After her accession ceremony on 13 December 1474, Isabella of Castile rode through the streets of Segovia – behind a horseman holding a naked sword. Even her husband, Ferdinand of Aragon, was shocked, protesting that he had never before heard of a queen “who usurped this masculine attribute”. But Isabella’s reign ushered in an explosion of female rule, unequalled until our own day. In the 16th century, England, Scotland, France, the Netherlands, Spain, Portugal and Hungary all came at one time or another to be controlled by a woman, whether as regent or queen regnant.


These rulers were linked by a complex web of mothers and daughters, mentors and proteges. Lessons were passed from Isabella of Castile to her daughter Catherine of Aragon and thence Mary I, and from the French regent Anne de Beaujeu to Louise of Savoy, through Louise’s daughter Marguerite of Navarre to her daughter Jeanne d’Albret, to Marguerite’s admirer Anne Boleyn and thus to Elizabeth I.

Their experiences are echoed today. Headlines about Angela Merkel, Theresa May, Nicola Sturgeon and Hillary Clinton emphasise a powerful woman’s looks and likeability; the problem of gendered abuse, of seeming tough enough for high office without being dubbed unfeminine; the question of whether female leaders will relate to each other, and exercise their power, in a specifically female way.

The age of queens did not outlast the 16th century. Women had found themselves at the forefront of the great religious divides that tore Europe apart, but those divisions meant that, though Anne Boleyn could be educated in two foreign countries, her daughter Elizabeth never set foot out of her own land.

We introduce 10 key female figures who dominated 16th-century Europe, and explore the relationships that linked them.

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Isabella I of Castile (1451–1504)

Before she even took the throne, Isabella broke with tradition by arranging her own marriage to Ferdinand of Aragon, uniting the two main Spanish kingdoms. They ruled together as the mighty Catholic Monarchs, famous for their expulsion of the Moors and Jews, for establishing the Inquisition in Spain, and for their sponsorship of Christopher Columbus. Ferdinand and Isabella produced only one short-lived son but several influential daughters – among them Catherine of Aragon who in 1509 married England’s king Henry VIII.

Catherine of Aragon (1485–1536)

Catherine was defined by Spanish heritage. Henry VII of England sought the valuable Spanish alliance by wedding her to his eldest son, Arthur Tudor; after Arthur’s early death she married his younger brother, Henry VIII. As regent in 1513, “in imitation of her mother Isabella”, she rallied English troops to resist a Scottish assault. But as daughter to a successful queen regnant she was poorly placed to understand her husband’s obsessive desire for a son. When her marriage was rent by Henry’s infatuation with her former protege Anne Boleyn, Catherine still, after almost 30 years in England, described herself as a stranger in the land, appealing for help to her former sister-in-law Margaret of Austria.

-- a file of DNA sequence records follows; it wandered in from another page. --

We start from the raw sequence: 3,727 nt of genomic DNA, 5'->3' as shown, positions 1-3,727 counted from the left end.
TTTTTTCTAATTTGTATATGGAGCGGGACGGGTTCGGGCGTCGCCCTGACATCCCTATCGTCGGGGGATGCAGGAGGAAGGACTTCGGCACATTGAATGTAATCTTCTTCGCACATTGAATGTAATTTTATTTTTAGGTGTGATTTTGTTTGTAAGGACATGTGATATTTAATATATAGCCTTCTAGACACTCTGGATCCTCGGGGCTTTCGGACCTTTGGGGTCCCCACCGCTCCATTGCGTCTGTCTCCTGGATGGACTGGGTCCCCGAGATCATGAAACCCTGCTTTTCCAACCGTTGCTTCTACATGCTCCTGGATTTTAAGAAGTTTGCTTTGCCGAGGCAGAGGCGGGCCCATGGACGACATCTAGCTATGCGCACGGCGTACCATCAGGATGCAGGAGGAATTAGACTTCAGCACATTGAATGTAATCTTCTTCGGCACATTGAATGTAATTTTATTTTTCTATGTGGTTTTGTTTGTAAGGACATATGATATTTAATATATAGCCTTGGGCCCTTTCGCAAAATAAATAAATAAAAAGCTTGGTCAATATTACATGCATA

Margaret of Austria (1480–1530)

The child of Mary of Burgundy (ruling duchess of what would later be known as the Netherlands) and future Holy Roman Emperor Maximilian, Margaret was, while still a toddler, contracted to the French king-to-be Charles VIII. When that alliance fell through she married Juan, heir of Isabella and Ferdinand, and then, after his early death, the Duke of Savoy. After he died she returned to the Netherlands where for many years she ruled as regent on behalf of her nephew, the future emperor Charles V. She raised four of his sisters, all of whom became queens consort – of France, Portugal, Denmark and Hungary. Mary of Hungary succeeded her aunt as regent of the Netherlands and raised another generation of influential nieces. Though Margaret of Austria never bore a living child, she has been called the Grand Mère – ‘Great Mother’ – of Europe.

Anne de Beaujeu (aka Anne of France, 1461–1522)

Eldest daughter of the French king Louis XI, Anne was widely noted as a woman of great ability. The Salic Law, however, prohibited her from acceding to the throne. Instead, on Louis’ death she acted as regent in all but name during the minority of her younger brother Charles VIII. Anne wrote an advice manual for noblewomen, Enseignements [Lessons for my Daughter] that has been compared to Machiavelli’s The Prince. “When it comes to the government of their lands and affairs, [widows] must depend only on themselves; when it comes to sovereignty, they must not cede power to anyone,” was one of her maxims. Anne was in charge of the upbringings of Margaret of Austria during her marriage to Charles VIII, and of Louise of Savoy.

Louise of Savoy (1476–1531)

Louise’s status rose steadily as several French kings in succession died without heir until the closest in line to the throne was François, her son by the Count d’Angoulême. After François I became king in 1515, Louise was widely regarded as the power behind his throne. In 1529 she sat down with Margaret of Austria (her childhood playmate when they were both raised in Anne de Beaujeu’s care) to negotiate the so-called ‘Ladies’ Peace’ of Cambrai. Neither Louise’s son François nor Margaret’s nephew Charles could compromise their dignity by being the first to talk of reconciliation but, Margaret wrote: “How easy for ladies… to concur in some endeavours for warding off the general ruin of Christendom, and to make the first advance in such an undertaking!”